The chickenpox vaccine contains a weakened chickenpox virus that encourages your body to produce antibodies against the varicella zoster virus. Antibodies are proteins produced by your body to destroy disease and infection. The vaccine protects you from becoming ill if you are infected with chickenpox.

    However, vaccination against does not form part of the National Childhood Immunisation Programme (for cost reasons mainly). Many other countries routinely fund vaccination of children against Chickenpox. The three main reasons why people vaccinated are:

    • Help reduce the chance of you needing 2-3 weeks off work /school
    • Reduce unnecessary suffering. Complications can include pneumonia, secondary bacterial skin infections and viral meningitis and encephalitis.
    • Help reduce the chance of shingles in later life which has its own complications (e.g., post-herpetic neuralgia)

    How can I get the Chickenpox Vaccine?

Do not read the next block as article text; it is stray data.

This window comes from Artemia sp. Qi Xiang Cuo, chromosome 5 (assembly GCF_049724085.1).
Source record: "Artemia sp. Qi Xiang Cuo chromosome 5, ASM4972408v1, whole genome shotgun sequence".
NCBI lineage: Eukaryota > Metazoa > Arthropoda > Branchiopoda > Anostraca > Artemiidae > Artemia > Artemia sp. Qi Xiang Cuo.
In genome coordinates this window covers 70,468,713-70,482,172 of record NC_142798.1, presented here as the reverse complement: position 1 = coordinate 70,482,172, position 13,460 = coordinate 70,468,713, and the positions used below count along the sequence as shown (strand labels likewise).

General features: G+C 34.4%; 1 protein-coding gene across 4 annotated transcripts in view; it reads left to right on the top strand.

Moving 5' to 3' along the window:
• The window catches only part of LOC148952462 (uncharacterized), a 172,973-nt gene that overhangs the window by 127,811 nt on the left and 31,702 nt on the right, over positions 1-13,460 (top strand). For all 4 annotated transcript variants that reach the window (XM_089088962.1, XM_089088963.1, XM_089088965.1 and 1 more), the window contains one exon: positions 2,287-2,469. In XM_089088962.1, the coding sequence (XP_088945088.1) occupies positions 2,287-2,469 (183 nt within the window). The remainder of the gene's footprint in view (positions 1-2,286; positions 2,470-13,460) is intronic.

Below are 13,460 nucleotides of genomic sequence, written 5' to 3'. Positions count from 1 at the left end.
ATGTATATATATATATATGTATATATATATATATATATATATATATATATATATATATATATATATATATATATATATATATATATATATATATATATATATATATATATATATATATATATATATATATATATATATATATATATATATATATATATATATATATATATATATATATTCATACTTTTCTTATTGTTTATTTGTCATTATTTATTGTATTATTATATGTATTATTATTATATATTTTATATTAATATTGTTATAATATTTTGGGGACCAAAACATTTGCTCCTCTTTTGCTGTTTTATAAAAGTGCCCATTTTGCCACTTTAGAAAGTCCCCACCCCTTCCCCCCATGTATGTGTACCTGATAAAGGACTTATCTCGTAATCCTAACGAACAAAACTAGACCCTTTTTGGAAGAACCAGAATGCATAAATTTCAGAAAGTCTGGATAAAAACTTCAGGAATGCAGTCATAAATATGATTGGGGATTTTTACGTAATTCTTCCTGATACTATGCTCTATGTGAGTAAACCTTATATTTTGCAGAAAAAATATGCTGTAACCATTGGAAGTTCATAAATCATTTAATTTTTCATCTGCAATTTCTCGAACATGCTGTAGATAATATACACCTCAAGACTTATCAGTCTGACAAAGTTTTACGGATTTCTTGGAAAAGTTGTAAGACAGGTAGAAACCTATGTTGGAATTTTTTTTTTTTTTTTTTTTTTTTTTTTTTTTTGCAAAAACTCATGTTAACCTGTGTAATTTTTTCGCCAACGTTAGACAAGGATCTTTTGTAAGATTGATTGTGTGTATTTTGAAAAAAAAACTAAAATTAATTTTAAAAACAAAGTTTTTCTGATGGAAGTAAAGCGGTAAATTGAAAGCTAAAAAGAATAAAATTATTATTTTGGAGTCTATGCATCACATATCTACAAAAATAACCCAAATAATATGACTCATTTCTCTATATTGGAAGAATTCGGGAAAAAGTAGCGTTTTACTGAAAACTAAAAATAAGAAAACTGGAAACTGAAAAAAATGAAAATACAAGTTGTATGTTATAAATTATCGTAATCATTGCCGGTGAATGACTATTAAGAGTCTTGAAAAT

The Chickenpox Vaccination Service is available privately for children as young as 14-months up to adults aged 65 years, subject to eligibility criteria at selected CarePlus Pharmacies. The service is offered by specially trained CarePlus Pharmacist vaccinators.

    Children aged 14 months to 12 years will receive two doses of the vaccine:

    • One dose at their first appointment
    • A second dose at least four weeks after the first dose.

    People aged 13 to 65 years will receive two doses of the vaccine:

    • One dose at their first appointment
    • A second dose after four to eight weeks

    The price of each vaccination is €70 (excluding doctor's fee) and subject to you having a valid prescription.